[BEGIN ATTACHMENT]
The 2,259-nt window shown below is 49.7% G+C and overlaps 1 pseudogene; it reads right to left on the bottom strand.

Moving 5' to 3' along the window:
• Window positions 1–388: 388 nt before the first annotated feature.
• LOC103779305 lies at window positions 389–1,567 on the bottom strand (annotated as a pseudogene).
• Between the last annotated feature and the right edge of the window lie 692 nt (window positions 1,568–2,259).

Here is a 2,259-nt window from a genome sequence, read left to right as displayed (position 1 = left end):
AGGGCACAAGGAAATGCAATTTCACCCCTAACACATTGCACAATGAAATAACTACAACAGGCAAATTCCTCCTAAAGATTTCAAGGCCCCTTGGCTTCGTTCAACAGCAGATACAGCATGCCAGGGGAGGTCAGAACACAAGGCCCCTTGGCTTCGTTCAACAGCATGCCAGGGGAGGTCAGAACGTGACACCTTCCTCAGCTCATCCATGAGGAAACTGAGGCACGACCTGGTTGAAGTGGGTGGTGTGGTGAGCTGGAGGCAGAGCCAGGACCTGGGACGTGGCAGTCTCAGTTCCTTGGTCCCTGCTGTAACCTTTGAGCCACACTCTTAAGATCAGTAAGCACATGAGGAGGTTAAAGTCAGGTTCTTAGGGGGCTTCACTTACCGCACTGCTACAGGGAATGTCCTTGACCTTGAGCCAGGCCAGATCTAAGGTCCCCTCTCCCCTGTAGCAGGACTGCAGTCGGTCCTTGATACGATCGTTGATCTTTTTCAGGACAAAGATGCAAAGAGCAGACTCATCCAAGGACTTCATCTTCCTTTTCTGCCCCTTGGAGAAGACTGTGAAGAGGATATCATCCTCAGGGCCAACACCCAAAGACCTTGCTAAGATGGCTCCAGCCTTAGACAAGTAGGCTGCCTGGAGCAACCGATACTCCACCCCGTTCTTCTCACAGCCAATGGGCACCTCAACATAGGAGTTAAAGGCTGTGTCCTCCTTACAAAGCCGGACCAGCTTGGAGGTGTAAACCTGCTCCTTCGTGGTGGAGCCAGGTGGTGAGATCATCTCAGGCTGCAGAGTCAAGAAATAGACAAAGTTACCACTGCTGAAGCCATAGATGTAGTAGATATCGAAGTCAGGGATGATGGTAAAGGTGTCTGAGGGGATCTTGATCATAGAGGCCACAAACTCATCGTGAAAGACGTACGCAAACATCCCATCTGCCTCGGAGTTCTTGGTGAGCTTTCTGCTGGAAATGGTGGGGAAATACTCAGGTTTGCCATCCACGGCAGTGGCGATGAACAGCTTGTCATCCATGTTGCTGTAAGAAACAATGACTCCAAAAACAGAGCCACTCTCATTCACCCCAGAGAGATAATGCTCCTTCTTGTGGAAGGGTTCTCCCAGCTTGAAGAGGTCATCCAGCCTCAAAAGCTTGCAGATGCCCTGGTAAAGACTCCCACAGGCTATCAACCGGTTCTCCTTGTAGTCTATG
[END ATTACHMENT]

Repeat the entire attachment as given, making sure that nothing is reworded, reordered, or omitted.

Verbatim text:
The 2,259-nt window shown below is 49.7% G+C and overlaps 1 pseudogene; it reads right to left on the bottom strand.

Moving 5' to 3' along the window:
• Window positions 1–388: 388 nt before the first annotated feature.
• LOC103779305 lies at window positions 389–1,567 on the bottom strand (annotated as a pseudogene).
• Between the last annotated feature and the right edge of the window lie 692 nt (window positions 1,568–2,259).

Here is a 2,259-nt window from a genome sequence, read left to right as displayed (position 1 = left end):
AGGGCACAAGGAAATGCAATTTCACCCCTAACACATTGCACAATGAAATAACTACAACAGGCAAATTCCTCCTAAAGATTTCAAGGCCCCTTGGCTTCGTTCAACAGCAGATACAGCATGCCAGGGGAGGTCAGAACACAAGGCCCCTTGGCTTCGTTCAACAGCATGCCAGGGGAGGTCAGAACGTGACACCTTCCTCAGCTCATCCATGAGGAAACTGAGGCACGACCTGGTTGAAGTGGGTGGTGTGGTGAGCTGGAGGCAGAGCCAGGACCTGGGACGTGGCAGTCTCAGTTCCTTGGTCCCTGCTGTAACCTTTGAGCCACACTCTTAAGATCAGTAAGCACATGAGGAGGTTAAAGTCAGGTTCTTAGGGGGCTTCACTTACCGCACTGCTACAGGGAATGTCCTTGACCTTGAGCCAGGCCAGATCTAAGGTCCCCTCTCCCCTGTAGCAGGACTGCAGTCGGTCCTTGATACGATCGTTGATCTTTTTCAGGACAAAGATGCAAAGAGCAGACTCATCCAAGGACTTCATCTTCCTTTTCTGCCCCTTGGAGAAGACTGTGAAGAGGATATCATCCTCAGGGCCAACACCCAAAGACCTTGCTAAGATGGCTCCAGCCTTAGACAAGTAGGCTGCCTGGAGCAACCGATACTCCACCCCGTTCTTCTCACAGCCAATGGGCACCTCAACATAGGAGTTAAAGGCTGTGTCCTCCTTACAAAGCCGGACCAGCTTGGAGGTGTAAACCTGCTCCTTCGTGGTGGAGCCAGGTGGTGAGATCATCTCAGGCTGCAGAGTCAAGAAATAGACAAAGTTACCACTGCTGAAGCCATAGATGTAGTAGATATCGAAGTCAGGGATGATGGTAAAGGTGTCTGAGGGGATCTTGATCATAGAGGCCACAAACTCATCGTGAAAGACGTACGCAAACATCCCATCTGCCTCGGAGTTCTTGGTGAGCTTTCTGCTGGAAATGGTGGGGAAATACTCAGGTTTGCCATCCACGGCAGTGGCGATGAACAGCTTGTCATCCATGTTGCTGTAAGAAACAATGACTCCAAAAACAGAGCCACTCTCATTCACCCCAGAGAGATAATGCTCCTTCTTGTGGAAGGGTTCTCCCAGCTTGAAGAGGTCATCCAGCCTCAAAAGCTTGCAGATGCCCTGGTAAAGACTCCCACAGGCTATCAACCGGTTCTCCTTGTAGTCTATG